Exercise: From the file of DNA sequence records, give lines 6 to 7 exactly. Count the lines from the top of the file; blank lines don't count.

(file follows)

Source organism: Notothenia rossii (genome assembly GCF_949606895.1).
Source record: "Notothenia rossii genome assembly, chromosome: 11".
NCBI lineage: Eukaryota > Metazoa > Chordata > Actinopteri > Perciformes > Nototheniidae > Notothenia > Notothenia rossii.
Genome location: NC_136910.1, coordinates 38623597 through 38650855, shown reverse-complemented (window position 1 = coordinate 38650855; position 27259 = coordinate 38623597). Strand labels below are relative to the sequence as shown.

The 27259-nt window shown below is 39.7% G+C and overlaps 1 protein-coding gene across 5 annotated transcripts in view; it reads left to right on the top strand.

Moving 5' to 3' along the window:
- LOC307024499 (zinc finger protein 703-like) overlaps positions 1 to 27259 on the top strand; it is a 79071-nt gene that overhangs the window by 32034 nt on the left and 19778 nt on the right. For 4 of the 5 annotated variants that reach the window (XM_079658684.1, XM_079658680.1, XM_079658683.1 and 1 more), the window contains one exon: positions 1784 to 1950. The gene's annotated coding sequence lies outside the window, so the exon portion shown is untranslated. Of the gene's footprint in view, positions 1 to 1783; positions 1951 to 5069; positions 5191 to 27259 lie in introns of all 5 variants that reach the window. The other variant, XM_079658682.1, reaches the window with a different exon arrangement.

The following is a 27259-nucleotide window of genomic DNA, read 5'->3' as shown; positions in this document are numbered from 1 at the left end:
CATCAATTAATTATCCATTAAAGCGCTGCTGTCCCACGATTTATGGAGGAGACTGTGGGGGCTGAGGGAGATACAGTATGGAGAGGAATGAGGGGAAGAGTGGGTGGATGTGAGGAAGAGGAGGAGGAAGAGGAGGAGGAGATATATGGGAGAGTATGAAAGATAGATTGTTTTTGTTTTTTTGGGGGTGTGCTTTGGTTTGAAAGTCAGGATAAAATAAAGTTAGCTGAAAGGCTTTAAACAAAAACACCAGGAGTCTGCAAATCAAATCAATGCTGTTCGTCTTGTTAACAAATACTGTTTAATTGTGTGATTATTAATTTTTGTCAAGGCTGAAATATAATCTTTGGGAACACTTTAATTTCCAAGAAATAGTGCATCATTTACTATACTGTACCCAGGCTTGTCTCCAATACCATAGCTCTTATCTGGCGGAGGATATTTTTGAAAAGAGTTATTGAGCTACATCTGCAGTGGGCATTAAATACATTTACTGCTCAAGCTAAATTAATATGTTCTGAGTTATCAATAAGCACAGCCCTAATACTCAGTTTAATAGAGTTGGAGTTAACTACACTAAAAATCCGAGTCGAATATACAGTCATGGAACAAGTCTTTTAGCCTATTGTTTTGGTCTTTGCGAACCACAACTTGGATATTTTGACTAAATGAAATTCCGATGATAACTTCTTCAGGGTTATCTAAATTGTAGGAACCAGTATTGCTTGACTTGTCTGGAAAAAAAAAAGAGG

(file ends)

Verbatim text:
Moving 5' to 3' along the window:
- LOC307024499 (zinc finger protein 703-like) overlaps positions 1 to 27259 on the top strand; it is a 79071-nt gene that overhangs the window by 32034 nt on the left and 19778 nt on the right. For 4 of the 5 annotated variants that reach the window (XM_079658684.1, XM_079658680.1, XM_079658683.1 and 1 more), the window contains one exon: positions 1784 to 1950. The gene's annotated coding sequence lies outside the window, so the exon portion shown is untranslated. Of the gene's footprint in view, positions 1 to 1783; positions 1951 to 5069; positions 5191 to 27259 lie in introns of all 5 variants that reach the window. The other variant, XM_079658682.1, reaches the window with a different exon arrangement.